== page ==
February 11, 2020

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Don't keep this great resource to yourself! Please share it with your colleagues and networks. If you would like more information on Emergency Preparedness and Response, visit CDC's Emergency Preparedness & Response website.

2019 Novel Coronavirus


The Centers for Disease Control and Prevention (CDC) is closely monitoring an outbreak of respiratory illness caused by a novel (new) coronavirus first identified in Wuhan, Hubei Province, China. CDC features a FAQ webpage that can answer many questions you may have and a microsite that contains updated information and guidance as they become available. 


EPIC Webinar


CDC EPIC Webinar February 19 at 1 p.m. ET: Fundamentals of Emergency Planning for Schools with REMS TA Center


Girl wearing pink sparkly back pack walking hand-in-hand with her father


Emergency planning is critical for all, but especially for at-risk populations, as they depend on others planning for them and helping to keep them safe. Schools are a primary example; our youth spend most of their time during the year within the custody of schools and school personnel. Developing a high-quality school emergency operations plan is critical to keep youth safe. These plans should account for all settings and all times and include all possible threats and hazards. They also need to account for access and functional needs for the whole school community. Such plans should be supported by leadership, built through a collaborative process, and customized to the building level.

The U.S. Department of Education’s Office of Safe and Supportive Schools administers the Readiness and Emergency Management for Schools Technical Assistance (REMS TA) Center—the national TA center serving public and nonpublic education agencies with their comprehensive school preparedness efforts (including school safety, security, and emergency management). Please join us on February 19 at 1 p.m. ET for a webinar with the REMS TA Center’s Project Director and Deputy Project Director, and the U.S. Department of Education’s project administrator. They will share information on the fundamentals of emergency planning for schools and resources available to support comprehensive planning efforts.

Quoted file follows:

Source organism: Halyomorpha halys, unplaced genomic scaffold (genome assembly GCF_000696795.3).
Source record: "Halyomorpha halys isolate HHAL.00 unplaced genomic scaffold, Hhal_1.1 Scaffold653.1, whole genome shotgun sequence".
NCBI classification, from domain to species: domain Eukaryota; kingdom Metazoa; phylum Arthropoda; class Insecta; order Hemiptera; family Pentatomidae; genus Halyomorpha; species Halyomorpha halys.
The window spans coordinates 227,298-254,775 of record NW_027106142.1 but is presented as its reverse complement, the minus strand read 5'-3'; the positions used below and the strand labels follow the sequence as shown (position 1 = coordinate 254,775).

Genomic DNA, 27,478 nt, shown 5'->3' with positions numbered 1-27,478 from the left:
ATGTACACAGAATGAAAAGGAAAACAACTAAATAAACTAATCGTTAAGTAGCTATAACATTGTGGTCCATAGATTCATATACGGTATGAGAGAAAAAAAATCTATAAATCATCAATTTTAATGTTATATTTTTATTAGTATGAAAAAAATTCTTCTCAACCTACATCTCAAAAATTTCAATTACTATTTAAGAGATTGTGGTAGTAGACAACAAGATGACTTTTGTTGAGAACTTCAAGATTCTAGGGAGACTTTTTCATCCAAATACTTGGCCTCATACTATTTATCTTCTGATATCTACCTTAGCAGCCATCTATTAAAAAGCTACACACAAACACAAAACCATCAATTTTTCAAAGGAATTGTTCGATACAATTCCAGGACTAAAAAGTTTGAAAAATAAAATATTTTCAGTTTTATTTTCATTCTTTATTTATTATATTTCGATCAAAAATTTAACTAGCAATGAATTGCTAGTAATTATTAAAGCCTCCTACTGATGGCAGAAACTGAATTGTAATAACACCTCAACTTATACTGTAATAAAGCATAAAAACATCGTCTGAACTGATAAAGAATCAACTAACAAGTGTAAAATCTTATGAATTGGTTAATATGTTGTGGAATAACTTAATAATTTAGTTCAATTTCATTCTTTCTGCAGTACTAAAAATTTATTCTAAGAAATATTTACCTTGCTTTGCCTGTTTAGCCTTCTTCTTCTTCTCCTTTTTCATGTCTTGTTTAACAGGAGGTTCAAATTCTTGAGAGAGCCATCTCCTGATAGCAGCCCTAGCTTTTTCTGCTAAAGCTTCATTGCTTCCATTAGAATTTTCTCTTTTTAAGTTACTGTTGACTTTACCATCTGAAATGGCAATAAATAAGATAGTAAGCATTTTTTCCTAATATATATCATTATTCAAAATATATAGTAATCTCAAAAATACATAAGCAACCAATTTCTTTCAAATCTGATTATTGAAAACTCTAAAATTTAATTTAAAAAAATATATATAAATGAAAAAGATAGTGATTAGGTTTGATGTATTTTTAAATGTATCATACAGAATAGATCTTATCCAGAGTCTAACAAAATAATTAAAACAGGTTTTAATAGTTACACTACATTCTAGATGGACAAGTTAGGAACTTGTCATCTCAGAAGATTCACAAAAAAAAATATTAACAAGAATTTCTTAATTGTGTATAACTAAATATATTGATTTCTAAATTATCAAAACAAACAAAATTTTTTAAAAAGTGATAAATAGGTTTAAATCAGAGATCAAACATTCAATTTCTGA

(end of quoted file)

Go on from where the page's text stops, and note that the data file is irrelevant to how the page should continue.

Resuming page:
Learning Opportunities and Resources

NPHIC Outbreak Communications Guide

When a disease outbreak occurs, public health communicators need to be prepared. The National Public Health Information Coalition (NPHIC) developed this Outbreak Communications Guide as part of its cooperative agreement with CDC’s National Center for Immunization and Respiratory Diseases.
This guide may not cover every aspect of an outbreak; however, it is a good place to start. The steps outlined will help guide your actions before, during, and after an outbreak.

Crisis & Emergency Risk Communication Webinars

Crisis and Emergency Risk Communication (CERC) training can help responders and public health professionals prepare to communicate in an emergency. CERC trainings are based on lessons learned during public health emergencies and evidence-based practices from the fields of risk and crisis communication, and psychology. CE accreditation for CERC webinar offerings will expire May 1, 2020, and will not be renewed. CERC web-based training will continue to offer CEUs and CHES Category I continuing education contact hours.


EPIC Exclusive: Corporation for National Community Service

Corporation for National Community Service Disaster Response Team gathered together for a group picture